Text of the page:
Best Carabiner for Survival EDC

by Tommy Grant

A strong carabiner clip that you can trust gives you versatility way beyond your keychain. Rock climbers use strong steel carabiners to hold their weight and warfighters use polymer clips to hold their gear. Survivalists get to pick from a wide range of carabiners to hold together their survival kits or use for everyday carry, but some models are much more effective than others.

This is where we come in. We’ve researched the best survival carabiners, tested them, and now the results are in: the overall best, an everyday carry option, and a self-defense upgrade option. If you need a carabiner with performance that you can trust, one of our suggestions will hold the line.

Contents (Jump to a Section)

The Best Survival Carabiner

Rhino Locking Carabiner

Two-pack, Locking, and Strong

Locking, inexpensive carabiners that are plenty strong to tackle a wide range of survival tasks.

*Price at time of publishing; check for price changes or sales.

Rhino makes a wide range of carabiners, but the 3″ manual lock clips provide the best value. These aluminum D-rings have plenty of strength for emergency use but stay lightweight enough to be hardly noticeable in a pack or in your pocket.

There is a wide range of color options, so you can use them to identify different packs or gear. You get two at this price, making them a screaming deal and hard for any clip to beat, value-wise.

Here is everything you get with these clips:

  • 2-pack
  • 12+ color options in multiple sizes and auto-lock options
  • 7075 Aluminum
  • Strength rated 12 kN (2,697 lb)
  • 3″ size
  • 1.0 ounces (each)

With rugged strength paired with a price that is hard to pass up, it’s easy to see why the Rhino Locking Carabiner tops the rest.

EDC Carabiner

ASP Polymer

Lightweight, Rugged, and Versatile

Rugged polymer clips that mark and retain your gear on tactical bags or keep your keys close by.

*Price at time of publishing; check for price changes or sales.

There are a few options for polymer gear clips, but Armament Systems and Procedures (ASP) makes the best. With the highest equipment weight rating and the data to back it up, they are the clips that you want to trust in the field, on your bug out bag, and as part of your everyday carry loadout.

Here is how this carabiner measures up:

  • 4+ color options in two sizes (mini not shown)
  • Rugged molded polymer (rustproof)
  • 275-pound weight limit (equipment rated)
  • 3.5″ size
  • 0.1 ounces

If you are looking for a lightweight clip to keep your gear or keys together, this ASP Polymer Carabiner is the best option.

Self-Defense Carabiner

Petzl OXAN

Precision-Made, Locking, and Insanely Strong

This heavy-duty steel carabiner is strength-rated at 38 kN (or over 8,500 lb) on its major axis, blowing away the rest.

*Price at time of publishing; check for price changes or sales.

Brass knuckles can be regulated, but carabiners offer a unique alternative if you are able to slip them over your fingers. You’ll want one strong, wide, symmetrical, and with a locking clip if you are to consider using one in self-defense.

Warning: Just because carabiners are legal everywhere doesn’t mean you will be immune to trouble if you use one for self-defense. Using improvised weapons and excessive force can still land you in legal hot water, so use sound judgment and know local stand-your-ground laws wherever you find yourself.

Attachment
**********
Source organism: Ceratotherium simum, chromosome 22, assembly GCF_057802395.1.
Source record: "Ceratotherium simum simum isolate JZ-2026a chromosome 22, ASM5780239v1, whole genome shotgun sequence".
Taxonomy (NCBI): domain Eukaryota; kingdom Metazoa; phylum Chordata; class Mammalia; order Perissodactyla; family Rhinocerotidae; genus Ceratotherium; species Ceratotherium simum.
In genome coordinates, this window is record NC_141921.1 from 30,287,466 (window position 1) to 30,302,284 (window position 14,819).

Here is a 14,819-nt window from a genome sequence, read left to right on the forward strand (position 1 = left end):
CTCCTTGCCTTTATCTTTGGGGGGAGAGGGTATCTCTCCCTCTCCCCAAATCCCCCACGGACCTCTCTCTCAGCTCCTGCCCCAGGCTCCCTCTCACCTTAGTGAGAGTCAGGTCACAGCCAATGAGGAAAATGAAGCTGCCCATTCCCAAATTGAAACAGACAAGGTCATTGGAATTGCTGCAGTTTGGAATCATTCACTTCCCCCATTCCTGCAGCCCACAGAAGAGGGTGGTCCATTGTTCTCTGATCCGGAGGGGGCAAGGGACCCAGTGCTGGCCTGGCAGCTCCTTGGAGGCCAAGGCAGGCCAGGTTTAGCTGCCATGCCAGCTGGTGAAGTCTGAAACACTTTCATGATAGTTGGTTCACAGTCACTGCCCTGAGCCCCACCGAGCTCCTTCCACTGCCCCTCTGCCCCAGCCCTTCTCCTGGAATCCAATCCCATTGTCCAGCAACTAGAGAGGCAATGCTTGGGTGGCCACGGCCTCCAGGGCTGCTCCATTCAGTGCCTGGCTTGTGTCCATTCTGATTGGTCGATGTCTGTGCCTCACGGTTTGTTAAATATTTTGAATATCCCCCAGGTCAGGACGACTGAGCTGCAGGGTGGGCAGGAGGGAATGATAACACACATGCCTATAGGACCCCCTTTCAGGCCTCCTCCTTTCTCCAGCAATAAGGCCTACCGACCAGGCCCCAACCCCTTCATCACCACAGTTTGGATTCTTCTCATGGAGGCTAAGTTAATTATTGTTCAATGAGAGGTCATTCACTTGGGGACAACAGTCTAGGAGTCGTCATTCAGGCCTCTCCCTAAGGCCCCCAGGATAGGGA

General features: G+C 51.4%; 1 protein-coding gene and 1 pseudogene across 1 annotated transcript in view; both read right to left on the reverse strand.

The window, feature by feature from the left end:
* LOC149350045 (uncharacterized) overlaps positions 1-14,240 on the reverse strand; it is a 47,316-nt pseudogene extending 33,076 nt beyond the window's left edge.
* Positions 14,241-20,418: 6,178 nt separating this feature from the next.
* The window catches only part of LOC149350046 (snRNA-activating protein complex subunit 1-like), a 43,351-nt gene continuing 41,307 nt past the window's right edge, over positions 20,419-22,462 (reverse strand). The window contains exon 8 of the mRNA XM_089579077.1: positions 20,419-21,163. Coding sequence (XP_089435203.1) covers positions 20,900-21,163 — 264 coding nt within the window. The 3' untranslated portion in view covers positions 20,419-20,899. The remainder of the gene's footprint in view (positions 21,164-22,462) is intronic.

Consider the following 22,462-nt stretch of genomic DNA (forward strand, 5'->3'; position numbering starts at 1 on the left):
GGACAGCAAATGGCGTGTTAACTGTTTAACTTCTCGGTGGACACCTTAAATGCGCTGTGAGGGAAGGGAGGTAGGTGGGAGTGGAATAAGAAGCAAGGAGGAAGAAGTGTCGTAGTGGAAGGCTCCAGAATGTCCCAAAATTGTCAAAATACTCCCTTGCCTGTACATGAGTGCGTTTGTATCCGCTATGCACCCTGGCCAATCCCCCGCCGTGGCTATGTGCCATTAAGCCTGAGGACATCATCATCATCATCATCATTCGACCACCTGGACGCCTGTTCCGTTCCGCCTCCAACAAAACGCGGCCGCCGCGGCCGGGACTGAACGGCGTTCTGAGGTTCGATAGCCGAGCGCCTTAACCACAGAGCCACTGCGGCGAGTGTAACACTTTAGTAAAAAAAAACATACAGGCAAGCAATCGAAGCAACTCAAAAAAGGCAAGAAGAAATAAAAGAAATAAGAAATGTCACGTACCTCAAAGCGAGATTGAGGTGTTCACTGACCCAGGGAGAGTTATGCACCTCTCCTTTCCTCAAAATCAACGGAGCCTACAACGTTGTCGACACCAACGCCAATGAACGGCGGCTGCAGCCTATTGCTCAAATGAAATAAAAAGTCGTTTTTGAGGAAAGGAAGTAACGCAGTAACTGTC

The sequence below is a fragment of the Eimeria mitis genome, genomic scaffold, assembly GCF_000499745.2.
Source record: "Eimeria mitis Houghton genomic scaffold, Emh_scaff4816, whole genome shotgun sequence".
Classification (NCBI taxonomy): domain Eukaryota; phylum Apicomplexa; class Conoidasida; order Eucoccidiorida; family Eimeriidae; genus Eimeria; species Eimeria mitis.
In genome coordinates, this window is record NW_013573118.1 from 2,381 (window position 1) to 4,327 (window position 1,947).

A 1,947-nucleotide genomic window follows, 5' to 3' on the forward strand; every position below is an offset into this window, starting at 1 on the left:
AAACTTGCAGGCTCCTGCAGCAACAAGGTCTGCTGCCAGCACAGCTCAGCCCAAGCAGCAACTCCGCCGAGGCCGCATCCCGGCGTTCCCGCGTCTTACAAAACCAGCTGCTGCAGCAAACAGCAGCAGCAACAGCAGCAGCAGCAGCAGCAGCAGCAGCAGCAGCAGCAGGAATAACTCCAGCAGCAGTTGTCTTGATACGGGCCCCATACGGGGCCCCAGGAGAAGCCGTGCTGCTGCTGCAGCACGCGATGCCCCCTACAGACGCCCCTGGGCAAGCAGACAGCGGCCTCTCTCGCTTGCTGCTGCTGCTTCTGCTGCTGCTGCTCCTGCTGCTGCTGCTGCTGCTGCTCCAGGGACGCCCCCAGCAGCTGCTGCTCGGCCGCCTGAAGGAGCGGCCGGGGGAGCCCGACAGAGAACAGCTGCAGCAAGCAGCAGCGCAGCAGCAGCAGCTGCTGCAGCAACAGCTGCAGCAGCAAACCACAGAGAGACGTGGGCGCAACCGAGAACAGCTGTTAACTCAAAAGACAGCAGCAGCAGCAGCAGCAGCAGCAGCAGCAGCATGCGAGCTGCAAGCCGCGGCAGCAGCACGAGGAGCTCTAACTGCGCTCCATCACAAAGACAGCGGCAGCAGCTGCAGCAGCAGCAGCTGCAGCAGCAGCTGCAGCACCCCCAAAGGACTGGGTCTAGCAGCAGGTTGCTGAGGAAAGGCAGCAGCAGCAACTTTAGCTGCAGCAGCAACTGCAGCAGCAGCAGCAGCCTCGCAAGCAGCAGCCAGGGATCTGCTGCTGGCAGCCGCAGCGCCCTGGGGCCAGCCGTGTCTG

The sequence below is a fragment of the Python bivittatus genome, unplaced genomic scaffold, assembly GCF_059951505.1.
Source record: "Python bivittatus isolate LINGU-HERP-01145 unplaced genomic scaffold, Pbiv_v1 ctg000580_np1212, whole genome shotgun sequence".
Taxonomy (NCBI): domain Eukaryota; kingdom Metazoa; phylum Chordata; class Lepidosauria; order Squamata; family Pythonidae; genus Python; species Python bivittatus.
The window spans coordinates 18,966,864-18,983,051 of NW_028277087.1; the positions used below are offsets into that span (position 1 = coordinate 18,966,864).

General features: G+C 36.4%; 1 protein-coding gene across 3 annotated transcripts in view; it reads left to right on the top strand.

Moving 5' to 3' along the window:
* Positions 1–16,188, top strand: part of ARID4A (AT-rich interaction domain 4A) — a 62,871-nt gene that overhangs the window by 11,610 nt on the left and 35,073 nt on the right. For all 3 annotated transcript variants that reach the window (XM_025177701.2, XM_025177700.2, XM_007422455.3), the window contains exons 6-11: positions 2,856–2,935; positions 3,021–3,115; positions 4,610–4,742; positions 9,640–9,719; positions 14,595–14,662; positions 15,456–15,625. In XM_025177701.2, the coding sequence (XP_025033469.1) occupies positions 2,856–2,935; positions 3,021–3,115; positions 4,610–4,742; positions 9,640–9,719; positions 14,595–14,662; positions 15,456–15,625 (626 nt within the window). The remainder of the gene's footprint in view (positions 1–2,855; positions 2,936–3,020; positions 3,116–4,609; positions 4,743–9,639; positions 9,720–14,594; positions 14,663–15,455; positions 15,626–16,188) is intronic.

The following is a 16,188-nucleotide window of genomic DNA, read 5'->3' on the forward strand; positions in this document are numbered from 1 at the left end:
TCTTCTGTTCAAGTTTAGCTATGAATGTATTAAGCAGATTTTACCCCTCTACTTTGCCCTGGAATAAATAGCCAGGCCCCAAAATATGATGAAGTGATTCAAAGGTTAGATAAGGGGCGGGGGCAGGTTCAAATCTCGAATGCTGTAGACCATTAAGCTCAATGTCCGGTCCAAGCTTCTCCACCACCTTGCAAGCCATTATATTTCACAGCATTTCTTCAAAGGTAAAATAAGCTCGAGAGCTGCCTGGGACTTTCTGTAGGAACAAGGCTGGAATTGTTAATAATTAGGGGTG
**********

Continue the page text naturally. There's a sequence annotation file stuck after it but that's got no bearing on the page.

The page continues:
Luckily, one of the top climbing harness manufacturers makes just what you’re looking for, with unparalleled strength to boot.

Here are the specs:

  • 2 color options
  • Steel oval (symmetrical)
  • Manual screw lock with indicator
  • Strength rated 38 kN (8,543 lb)
  • 4.3″ size
  • 5.0 ounces

If you need a carabiner for self-defense, the Petzl OXAN Climbing Carabiner is a great choice with unparalleled quality.

Everything We Recommend

Petzl OXAN

This heavy-duty steel carabiner is strength-rated at 38 kN (or over 8,500 lb) on its major axis, blowing away the rest.

Where to Buy

$17* at Amazon

*at time of reviewing

The Carabiners We Compared

Our research narrowed the field down to a few brands and types of carabiners and clips that we compared: Petzl, Black Diamond, ASP, Rhino, ESEE, Nite Ize, ISC, Outdoor Element, CIVIVI, and more.

You can see our full list of review criteria below in the What to Look For section, with an explanation for each.

We considered a wide range of clips with plenty of different models across many different manufacturers. I wasn’t very impressed with the multitool-style carabiners- they weren’t very good at any of the extra features. Plus, they had lower load ratings than our polymer pick and worse durability for all the complexity.

We’re always looking for new and better gear, so if you have a carabiner that’s versatile and effective, let us know in the comments. We review most of our tested gear annually so we can try to get it in the next roundup round and see if it will beat out our top picks.

What to Look For

The best survival carabiners have a few features to look for:

  1. Value
  2. Support Weight
  3. Spring Clip Durability
  4. Size & Weight
  5. Versatility

When you get the right blend of these, you can find the perfect carabiner for a wide range of survival tasks. Below, we break down what each of these features means for the clips that truly set themselves apart.

Value: Cost vs. Benefit

The amount of money you spend on something like a gear clip or keychain shouldn’t blow out your entire budget. Most of them are inexpensive and our top pick is a screaming value that should fit any budget.

You never want to spend too much money on one resource, even when it comes to things you use every day. It’s better to diversify your spending to make sure you are covered for a wide range of scenarios.

Support Weight